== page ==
There aren’t many rap stars who can make a career rapping about their love of food, but then again, there aren’t many rap stars like Action Bronson. Bronson began life as a chef, only turning to rap professionally when a broken leg forced him out of the kitchen and onto the stage. But where one door closes, another opens, and in Bronson’s case, what a door that turned out to be. According to the latest estimates from Celebrity Net Worth, the foodie turned rapper has managed to build up the hefty net worth of $10 million over the past decade, a sum that might not be enough to make him the richest rapper around (with a fortune of $3.2 billion, Kanye West beats him by a clean mile) but which certainly makes him the kind of success story that’s worth hearing about. If you’re in the mood to do just that, then stay right where you are. Without further ado, here’s the story of how Action Bronson achieved a net worth of $10 million.
Back to the Beginning
Bronson was born in Flushing, Queens, New York City on December 2, 1983. After graduating Bayside High School, in Bayside, Queens, in 2002, he set about turning his lifetime love of food into a career. By the turn of the decade, he’d established himself as a chef. Rap was a hobby, but it was his cooking skills that bought home the bacon. And then, in 2011, disaster struck. Bronson (or Ariyan Arslani, as he was then known) slipped in the kitchen of the Queens restaurant he was working in. The doctor diagnosed a broken leg and prescribed a 4-month break from the kitchen.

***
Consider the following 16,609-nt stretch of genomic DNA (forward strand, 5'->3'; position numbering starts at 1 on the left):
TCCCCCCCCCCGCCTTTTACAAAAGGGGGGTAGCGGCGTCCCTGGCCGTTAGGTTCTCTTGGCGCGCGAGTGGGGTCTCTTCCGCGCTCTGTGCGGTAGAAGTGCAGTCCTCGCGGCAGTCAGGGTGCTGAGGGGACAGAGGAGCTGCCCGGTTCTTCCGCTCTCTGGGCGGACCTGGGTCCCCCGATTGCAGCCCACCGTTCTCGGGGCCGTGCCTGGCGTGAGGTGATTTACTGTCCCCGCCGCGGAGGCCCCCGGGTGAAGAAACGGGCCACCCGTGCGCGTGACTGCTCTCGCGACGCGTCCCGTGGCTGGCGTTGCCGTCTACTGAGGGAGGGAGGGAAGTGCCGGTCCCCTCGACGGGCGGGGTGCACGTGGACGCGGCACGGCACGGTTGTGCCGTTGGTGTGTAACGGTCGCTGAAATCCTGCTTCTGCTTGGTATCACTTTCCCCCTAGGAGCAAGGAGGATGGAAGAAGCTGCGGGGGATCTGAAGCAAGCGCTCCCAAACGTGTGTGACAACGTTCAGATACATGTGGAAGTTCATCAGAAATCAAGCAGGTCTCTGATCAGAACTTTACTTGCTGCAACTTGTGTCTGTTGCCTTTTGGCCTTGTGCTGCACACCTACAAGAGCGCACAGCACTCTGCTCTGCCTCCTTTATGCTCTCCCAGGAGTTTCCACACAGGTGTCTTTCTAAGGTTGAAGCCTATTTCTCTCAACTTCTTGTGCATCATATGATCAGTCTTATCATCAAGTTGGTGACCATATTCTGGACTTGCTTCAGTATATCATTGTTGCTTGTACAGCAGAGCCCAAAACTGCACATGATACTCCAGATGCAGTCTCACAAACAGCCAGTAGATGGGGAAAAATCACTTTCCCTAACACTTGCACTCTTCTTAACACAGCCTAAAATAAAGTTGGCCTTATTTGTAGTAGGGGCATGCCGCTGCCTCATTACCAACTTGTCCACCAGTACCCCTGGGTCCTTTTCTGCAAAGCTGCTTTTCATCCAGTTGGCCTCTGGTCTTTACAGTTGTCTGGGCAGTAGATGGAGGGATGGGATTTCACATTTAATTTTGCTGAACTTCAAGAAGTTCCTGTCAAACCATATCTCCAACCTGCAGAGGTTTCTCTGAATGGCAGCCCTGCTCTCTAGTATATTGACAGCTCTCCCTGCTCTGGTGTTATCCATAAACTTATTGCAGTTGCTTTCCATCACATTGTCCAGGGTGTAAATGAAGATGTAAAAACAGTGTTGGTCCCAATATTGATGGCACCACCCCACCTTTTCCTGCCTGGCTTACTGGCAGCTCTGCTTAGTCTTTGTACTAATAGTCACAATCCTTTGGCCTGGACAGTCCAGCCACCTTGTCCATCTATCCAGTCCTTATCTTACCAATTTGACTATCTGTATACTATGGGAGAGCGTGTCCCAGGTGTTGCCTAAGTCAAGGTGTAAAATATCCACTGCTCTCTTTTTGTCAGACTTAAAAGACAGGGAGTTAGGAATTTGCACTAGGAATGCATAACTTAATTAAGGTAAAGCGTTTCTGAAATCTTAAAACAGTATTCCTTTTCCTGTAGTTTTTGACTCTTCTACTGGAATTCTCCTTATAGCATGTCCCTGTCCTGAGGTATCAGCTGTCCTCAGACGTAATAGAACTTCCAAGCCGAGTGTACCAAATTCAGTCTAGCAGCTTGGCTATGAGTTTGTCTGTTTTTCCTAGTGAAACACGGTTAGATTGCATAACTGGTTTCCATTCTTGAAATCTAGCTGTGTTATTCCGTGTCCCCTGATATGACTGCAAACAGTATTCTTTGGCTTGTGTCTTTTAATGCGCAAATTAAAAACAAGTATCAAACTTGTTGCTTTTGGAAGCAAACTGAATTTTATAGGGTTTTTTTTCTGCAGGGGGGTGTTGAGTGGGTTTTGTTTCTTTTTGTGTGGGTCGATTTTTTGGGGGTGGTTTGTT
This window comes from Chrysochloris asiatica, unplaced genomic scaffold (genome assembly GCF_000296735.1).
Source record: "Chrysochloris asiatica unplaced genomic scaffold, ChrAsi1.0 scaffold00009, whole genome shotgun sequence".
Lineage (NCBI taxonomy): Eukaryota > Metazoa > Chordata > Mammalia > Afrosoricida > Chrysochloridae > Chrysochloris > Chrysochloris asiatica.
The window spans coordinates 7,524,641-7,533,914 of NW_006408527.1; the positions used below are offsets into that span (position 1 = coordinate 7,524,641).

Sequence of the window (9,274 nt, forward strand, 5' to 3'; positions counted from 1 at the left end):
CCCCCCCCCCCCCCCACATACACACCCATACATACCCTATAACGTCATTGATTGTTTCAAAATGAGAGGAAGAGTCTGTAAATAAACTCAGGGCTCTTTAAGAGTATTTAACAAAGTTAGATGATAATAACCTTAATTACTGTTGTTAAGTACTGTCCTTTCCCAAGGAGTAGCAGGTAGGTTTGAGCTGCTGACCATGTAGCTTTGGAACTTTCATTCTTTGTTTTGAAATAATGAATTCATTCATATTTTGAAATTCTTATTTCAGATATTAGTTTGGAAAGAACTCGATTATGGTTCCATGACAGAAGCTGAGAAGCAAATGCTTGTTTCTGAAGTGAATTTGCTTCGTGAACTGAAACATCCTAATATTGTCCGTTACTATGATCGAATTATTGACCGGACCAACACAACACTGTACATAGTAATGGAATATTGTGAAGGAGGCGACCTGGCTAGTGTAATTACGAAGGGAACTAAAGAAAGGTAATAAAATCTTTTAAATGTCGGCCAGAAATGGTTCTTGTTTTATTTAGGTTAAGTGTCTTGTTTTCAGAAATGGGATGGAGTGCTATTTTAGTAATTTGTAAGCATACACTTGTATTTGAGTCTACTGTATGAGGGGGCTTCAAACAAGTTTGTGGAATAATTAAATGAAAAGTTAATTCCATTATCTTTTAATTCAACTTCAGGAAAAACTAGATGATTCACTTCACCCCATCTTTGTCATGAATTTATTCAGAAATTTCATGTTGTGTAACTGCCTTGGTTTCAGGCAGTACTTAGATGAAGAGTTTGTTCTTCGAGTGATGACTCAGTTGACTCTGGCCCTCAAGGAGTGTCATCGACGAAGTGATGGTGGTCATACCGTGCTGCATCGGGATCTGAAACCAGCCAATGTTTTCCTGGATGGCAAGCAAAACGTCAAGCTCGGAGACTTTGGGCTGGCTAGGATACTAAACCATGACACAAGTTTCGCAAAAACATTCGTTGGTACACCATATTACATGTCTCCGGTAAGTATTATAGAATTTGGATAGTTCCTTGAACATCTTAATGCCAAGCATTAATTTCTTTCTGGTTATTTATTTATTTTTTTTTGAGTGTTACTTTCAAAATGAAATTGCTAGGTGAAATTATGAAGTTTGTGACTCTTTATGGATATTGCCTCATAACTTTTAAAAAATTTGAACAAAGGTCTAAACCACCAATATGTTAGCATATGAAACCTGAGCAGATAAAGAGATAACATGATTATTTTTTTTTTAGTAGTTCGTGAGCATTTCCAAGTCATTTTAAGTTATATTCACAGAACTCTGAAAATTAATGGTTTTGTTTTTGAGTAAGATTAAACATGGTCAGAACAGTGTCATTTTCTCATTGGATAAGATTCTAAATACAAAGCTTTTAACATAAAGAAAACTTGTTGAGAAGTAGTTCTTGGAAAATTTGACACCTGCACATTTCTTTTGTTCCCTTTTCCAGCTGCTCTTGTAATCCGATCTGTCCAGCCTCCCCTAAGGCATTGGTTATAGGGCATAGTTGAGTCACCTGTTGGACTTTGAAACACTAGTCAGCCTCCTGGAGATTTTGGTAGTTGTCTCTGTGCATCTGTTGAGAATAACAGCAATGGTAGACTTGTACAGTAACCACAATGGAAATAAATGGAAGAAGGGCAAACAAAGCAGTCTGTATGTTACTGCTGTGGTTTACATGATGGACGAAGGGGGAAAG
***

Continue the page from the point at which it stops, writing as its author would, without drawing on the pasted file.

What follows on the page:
But what seemed like disaster at the time was actually just Lady Luck knocking. “The light turned on,” he told The Atlantic. “The light just turned on and I went hard.” Over the next four months, Bronson devoted himself to turning his hobbyist rapping into a full- blown career. To say it paid off would be an understatement. In the years since, he’s established himself as an internet star, the producer of an almost insane number of albums, EPs, and mixtapes, and the only rapper around likely to use ‘gyro’ in a simile. But we’re getting ahead of ourselves. Between the fall and the fame lay several years of hard work, turned down record deals, and not a little controversy…
The Debut and the Breakthrough
In 2011, Bronson released his debut studio album Dr. Lecter with the independent record label Fine Fabric Delegates. Available via digital download and in CD-R via his official website, it generated a small amount of buzz but didn’t come close to a chart appearance. His follow up from November that year, Well-Done, and his 2012 mixtape Blue Chips fared similarly in terms of chart success, but managed to stir up enough interest in the industry to win Bronson a management deal with Goliath Artists, home to such huge names as Eminem, The Alchemist, Blink-182 and Danny Brown. Later that year, he was offered a lucrative contract with Sony, but turned it down in favor of VICE, a company whose multimedia angle seemed by far the better fit.